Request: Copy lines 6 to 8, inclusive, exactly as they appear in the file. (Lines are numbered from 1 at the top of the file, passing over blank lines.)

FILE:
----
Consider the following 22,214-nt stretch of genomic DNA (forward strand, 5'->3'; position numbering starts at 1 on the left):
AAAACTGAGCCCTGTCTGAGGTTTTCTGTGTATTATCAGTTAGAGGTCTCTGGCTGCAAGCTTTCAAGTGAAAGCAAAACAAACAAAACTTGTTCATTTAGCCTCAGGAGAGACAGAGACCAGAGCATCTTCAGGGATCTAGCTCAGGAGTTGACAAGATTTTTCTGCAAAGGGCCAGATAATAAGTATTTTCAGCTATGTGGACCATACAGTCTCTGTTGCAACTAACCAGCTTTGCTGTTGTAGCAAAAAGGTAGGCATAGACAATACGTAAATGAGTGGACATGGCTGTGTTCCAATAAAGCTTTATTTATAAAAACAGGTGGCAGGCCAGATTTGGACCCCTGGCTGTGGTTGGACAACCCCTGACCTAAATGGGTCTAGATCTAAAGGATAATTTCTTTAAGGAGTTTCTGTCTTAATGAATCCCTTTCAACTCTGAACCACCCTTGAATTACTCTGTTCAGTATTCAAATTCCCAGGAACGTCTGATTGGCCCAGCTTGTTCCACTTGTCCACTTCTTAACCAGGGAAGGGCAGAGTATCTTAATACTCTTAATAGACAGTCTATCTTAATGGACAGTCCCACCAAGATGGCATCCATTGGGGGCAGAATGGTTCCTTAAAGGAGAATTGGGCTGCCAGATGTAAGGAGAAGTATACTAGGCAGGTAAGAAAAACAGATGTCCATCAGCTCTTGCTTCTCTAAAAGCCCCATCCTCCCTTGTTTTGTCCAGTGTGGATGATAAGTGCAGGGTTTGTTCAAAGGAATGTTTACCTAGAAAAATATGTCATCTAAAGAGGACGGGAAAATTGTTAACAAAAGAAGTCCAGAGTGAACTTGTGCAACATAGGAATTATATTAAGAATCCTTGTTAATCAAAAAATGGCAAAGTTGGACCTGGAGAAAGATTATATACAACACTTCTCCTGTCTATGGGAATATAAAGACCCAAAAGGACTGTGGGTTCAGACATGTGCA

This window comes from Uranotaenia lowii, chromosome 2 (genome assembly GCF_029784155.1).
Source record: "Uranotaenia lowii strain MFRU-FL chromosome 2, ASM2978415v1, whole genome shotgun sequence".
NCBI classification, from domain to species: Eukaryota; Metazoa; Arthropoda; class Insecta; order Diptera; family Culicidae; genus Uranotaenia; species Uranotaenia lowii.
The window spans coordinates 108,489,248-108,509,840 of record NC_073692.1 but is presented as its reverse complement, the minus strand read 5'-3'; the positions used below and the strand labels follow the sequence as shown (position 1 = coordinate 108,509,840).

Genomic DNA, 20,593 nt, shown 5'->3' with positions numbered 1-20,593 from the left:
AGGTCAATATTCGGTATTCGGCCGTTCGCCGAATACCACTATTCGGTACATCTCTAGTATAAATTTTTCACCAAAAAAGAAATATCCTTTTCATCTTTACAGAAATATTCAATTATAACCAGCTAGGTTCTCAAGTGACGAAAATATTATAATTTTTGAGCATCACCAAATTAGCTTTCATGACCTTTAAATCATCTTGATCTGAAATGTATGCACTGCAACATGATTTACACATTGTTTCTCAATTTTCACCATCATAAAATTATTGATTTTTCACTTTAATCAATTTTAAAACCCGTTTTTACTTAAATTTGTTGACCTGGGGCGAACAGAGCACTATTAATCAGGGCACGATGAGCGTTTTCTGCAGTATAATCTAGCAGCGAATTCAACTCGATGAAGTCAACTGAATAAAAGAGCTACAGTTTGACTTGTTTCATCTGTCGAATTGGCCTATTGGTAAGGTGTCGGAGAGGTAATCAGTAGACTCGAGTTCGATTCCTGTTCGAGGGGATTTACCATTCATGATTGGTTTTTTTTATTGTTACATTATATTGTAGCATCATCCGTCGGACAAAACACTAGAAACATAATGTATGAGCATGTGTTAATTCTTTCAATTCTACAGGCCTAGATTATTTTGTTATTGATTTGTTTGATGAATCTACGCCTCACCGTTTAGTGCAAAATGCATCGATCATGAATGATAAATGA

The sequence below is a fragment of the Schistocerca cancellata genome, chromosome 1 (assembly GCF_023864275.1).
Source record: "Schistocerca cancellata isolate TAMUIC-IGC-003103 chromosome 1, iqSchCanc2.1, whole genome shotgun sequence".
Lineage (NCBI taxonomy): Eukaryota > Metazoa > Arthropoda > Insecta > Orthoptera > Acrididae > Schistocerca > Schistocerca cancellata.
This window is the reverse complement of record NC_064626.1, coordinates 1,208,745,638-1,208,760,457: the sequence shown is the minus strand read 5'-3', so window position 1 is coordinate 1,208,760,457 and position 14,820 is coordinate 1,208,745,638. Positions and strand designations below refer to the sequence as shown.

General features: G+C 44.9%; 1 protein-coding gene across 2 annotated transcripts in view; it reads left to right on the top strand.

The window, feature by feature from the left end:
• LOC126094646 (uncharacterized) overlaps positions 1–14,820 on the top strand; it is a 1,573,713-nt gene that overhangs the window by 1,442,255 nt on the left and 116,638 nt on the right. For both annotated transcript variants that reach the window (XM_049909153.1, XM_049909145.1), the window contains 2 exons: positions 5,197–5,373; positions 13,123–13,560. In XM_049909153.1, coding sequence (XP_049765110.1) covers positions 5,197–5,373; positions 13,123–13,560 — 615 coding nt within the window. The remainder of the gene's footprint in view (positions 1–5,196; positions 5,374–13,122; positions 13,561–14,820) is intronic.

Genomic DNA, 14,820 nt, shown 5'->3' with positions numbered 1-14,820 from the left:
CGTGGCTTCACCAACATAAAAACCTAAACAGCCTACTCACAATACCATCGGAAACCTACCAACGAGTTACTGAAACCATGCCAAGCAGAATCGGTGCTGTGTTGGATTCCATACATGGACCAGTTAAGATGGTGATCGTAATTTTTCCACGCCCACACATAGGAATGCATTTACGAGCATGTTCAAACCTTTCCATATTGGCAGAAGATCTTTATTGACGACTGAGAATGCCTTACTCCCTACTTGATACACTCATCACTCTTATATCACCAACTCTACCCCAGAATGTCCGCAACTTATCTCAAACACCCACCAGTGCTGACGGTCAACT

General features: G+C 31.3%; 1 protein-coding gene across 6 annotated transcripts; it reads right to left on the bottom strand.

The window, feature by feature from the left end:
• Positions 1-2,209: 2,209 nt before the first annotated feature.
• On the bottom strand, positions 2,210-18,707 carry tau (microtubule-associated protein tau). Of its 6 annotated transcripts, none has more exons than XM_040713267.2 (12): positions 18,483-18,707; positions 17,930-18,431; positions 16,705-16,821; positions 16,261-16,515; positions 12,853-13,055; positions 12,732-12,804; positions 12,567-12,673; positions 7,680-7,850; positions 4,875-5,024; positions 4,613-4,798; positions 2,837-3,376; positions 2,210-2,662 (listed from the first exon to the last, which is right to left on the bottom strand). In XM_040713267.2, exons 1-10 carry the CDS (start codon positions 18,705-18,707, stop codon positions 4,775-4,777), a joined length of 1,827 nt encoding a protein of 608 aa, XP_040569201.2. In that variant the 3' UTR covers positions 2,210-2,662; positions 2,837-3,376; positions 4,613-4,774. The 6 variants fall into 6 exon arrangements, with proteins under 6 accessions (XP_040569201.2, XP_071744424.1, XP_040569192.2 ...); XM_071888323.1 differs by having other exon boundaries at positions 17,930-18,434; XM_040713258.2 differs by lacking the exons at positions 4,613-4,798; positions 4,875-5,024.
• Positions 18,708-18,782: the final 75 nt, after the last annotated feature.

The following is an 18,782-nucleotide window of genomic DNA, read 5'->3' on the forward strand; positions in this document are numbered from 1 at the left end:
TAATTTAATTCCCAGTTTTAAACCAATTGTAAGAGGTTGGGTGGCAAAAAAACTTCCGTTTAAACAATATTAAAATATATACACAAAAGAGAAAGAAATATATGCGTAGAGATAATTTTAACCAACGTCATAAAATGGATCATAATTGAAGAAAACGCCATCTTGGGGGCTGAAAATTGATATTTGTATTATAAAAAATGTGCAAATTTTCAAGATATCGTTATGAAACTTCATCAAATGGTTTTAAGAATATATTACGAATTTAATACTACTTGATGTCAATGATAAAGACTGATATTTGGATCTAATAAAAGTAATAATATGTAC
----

The window spans coordinates 108,489,248-108,509,840 of record NC_073692.1 but is presented as its reverse complement, the minus strand read 5'-3'; the positions used below and the strand labels follow the sequence as shown (position 1 = coordinate 108,509,840).

Genomic DNA, 20,593 nt, shown 5'->3' with positions numbered 1-20,593 from the left:
AGGTCAATATTCGGTATTCGGCCGTTCGCCGAATACCACTATTCGGTACATCTCTAGTATAAATTTTTCACCAAAAAAGAAATATCCTTTTCATCTTTACAGAAATATTCAATTATAACCAGCTAGGTTCTCAAGTGACGAAAATATTATAATTTTTGAGCATCACCAAATTAGCTTTCATGACCTTTAAATCATCTTGATCTGAAATGTATGCACTGCAACATGATTTACACATTGTTTCTCAATTTTCACCATCATAAAATTATTGATTTTTCACTTTAATCAATTTTAAAACCCGTTTTTACTTAAATTTGTTGACCTGGGGCGAACAGAGCACTATTAATCAGGGCACGATGAGCGTTTTCTGCAGTATAATCTAGCAGCGAATTCAACTCGATGAAGTCAACTGAATAAAAGAGCTACAGTTTGACTTGTTTCATCTGTCGAATTGGCCTATTGGTAAGGTGTCGGAGAGGTAATCAGTAGACTCGAGTTCGATTCCTGTTCGAGGGGATTTACCATTCATGATTGGTTTTTTTTATTGTTACATTATATTGTAGCATCATCCGTCGGACAAAACACTAGAAACATAATGTATGAGCATGTGTTAATTCTTTCAATTCTACAGGCCTAGATTATTTTGTTATTGATTTGTTTGATGAATCTACGCCTCACCGTTTAGTGCAAAATGCATCGATCATGAATGATAAATGA